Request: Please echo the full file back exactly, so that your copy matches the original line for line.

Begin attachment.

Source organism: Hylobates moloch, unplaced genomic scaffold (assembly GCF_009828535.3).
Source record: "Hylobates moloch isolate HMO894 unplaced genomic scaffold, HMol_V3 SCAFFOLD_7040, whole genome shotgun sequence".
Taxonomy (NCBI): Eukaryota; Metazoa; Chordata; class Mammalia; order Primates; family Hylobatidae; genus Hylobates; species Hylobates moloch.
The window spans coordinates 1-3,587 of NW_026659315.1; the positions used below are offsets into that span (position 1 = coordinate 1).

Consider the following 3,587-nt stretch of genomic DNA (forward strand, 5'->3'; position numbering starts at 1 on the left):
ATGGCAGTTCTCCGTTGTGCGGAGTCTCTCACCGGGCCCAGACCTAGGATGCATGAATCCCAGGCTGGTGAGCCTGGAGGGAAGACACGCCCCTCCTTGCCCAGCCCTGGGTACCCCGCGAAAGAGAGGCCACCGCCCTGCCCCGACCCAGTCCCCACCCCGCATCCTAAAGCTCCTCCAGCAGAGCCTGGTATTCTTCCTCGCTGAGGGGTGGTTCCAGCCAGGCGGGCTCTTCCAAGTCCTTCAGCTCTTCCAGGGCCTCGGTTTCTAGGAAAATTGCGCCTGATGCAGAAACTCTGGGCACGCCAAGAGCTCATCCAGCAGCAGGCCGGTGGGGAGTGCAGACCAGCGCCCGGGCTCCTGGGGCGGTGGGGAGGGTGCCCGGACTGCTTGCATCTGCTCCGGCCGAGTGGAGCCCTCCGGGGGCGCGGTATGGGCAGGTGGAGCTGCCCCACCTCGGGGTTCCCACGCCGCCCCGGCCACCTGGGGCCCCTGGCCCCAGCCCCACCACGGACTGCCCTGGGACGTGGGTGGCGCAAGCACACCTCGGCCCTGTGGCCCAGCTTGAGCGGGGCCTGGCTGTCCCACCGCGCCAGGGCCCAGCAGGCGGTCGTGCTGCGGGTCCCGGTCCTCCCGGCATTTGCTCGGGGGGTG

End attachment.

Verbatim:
Source organism: Hylobates moloch, unplaced genomic scaffold (assembly GCF_009828535.3).
Source record: "Hylobates moloch isolate HMO894 unplaced genomic scaffold, HMol_V3 SCAFFOLD_7040, whole genome shotgun sequence".
Taxonomy (NCBI): Eukaryota; Metazoa; Chordata; class Mammalia; order Primates; family Hylobatidae; genus Hylobates; species Hylobates moloch.
The window spans coordinates 1-3,587 of NW_026659315.1; the positions used below are offsets into that span (position 1 = coordinate 1).

Consider the following 3,587-nt stretch of genomic DNA (forward strand, 5'->3'; position numbering starts at 1 on the left):
ATGGCAGTTCTCCGTTGTGCGGAGTCTCTCACCGGGCCCAGACCTAGGATGCATGAATCCCAGGCTGGTGAGCCTGGAGGGAAGACACGCCCCTCCTTGCCCAGCCCTGGGTACCCCGCGAAAGAGAGGCCACCGCCCTGCCCCGACCCAGTCCCCACCCCGCATCCTAAAGCTCCTCCAGCAGAGCCTGGTATTCTTCCTCGCTGAGGGGTGGTTCCAGCCAGGCGGGCTCTTCCAAGTCCTTCAGCTCTTCCAGGGCCTCGGTTTCTAGGAAAATTGCGCCTGATGCAGAAACTCTGGGCACGCCAAGAGCTCATCCAGCAGCAGGCCGGTGGGGAGTGCAGACCAGCGCCCGGGCTCCTGGGGCGGTGGGGAGGGTGCCCGGACTGCTTGCATCTGCTCCGGCCGAGTGGAGCCCTCCGGGGGCGCGGTATGGGCAGGTGGAGCTGCCCCACCTCGGGGTTCCCACGCCGCCCCGGCCACCTGGGGCCCCTGGCCCCAGCCCCACCACGGACTGCCCTGGGACGTGGGTGGCGCAAGCACACCTCGGCCCTGTGGCCCAGCTTGAGCGGGGCCTGGCTGTCCCACCGCGCCAGGGCCCAGCAGGCGGTCGTGCTGCGGGTCCCGGTCCTCCCGGCATTTGCTCGGGGGGTG